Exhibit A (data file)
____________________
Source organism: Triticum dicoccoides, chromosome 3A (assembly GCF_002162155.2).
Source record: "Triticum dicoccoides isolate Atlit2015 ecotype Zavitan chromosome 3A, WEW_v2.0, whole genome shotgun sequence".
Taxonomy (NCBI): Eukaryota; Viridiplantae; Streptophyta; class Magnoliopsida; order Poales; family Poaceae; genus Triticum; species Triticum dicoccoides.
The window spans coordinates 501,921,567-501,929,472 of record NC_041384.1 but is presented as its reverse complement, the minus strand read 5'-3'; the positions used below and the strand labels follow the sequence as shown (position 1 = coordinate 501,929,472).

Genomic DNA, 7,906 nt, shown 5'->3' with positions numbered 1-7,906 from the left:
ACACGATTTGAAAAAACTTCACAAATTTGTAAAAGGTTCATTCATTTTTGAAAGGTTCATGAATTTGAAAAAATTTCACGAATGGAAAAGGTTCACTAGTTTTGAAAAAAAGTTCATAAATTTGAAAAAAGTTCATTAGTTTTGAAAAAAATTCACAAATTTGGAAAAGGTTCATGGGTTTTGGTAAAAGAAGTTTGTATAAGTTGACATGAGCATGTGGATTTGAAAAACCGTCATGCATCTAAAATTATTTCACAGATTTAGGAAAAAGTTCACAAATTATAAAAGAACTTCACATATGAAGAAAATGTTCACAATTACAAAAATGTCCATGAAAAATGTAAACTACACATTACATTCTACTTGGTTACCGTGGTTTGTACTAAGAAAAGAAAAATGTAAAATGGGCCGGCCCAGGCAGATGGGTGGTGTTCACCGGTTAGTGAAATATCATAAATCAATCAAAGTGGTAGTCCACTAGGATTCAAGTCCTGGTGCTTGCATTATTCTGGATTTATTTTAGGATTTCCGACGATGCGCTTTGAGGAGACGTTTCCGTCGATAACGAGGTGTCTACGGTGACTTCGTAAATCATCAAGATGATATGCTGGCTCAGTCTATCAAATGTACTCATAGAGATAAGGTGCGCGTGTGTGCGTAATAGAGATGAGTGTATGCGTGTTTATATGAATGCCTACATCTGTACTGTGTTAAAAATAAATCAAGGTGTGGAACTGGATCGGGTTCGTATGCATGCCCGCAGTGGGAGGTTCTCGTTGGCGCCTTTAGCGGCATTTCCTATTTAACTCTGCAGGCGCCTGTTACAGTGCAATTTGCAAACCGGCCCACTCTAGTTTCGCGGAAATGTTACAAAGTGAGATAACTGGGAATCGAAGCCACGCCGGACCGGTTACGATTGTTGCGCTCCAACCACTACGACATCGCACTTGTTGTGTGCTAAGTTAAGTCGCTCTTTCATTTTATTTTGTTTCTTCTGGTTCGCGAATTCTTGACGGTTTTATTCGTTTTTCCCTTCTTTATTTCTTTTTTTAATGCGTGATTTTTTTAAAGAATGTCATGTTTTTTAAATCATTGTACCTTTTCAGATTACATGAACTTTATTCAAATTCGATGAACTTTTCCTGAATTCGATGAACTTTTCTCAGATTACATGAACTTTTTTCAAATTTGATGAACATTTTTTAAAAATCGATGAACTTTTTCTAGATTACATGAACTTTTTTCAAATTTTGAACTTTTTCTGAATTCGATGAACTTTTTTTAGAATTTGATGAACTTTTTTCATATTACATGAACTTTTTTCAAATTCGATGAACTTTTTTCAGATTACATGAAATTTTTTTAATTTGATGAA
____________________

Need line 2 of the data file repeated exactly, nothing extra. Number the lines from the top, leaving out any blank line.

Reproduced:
Source record: "Triticum dicoccoides isolate Atlit2015 ecotype Zavitan chromosome 3A, WEW_v2.0, whole genome shotgun sequence".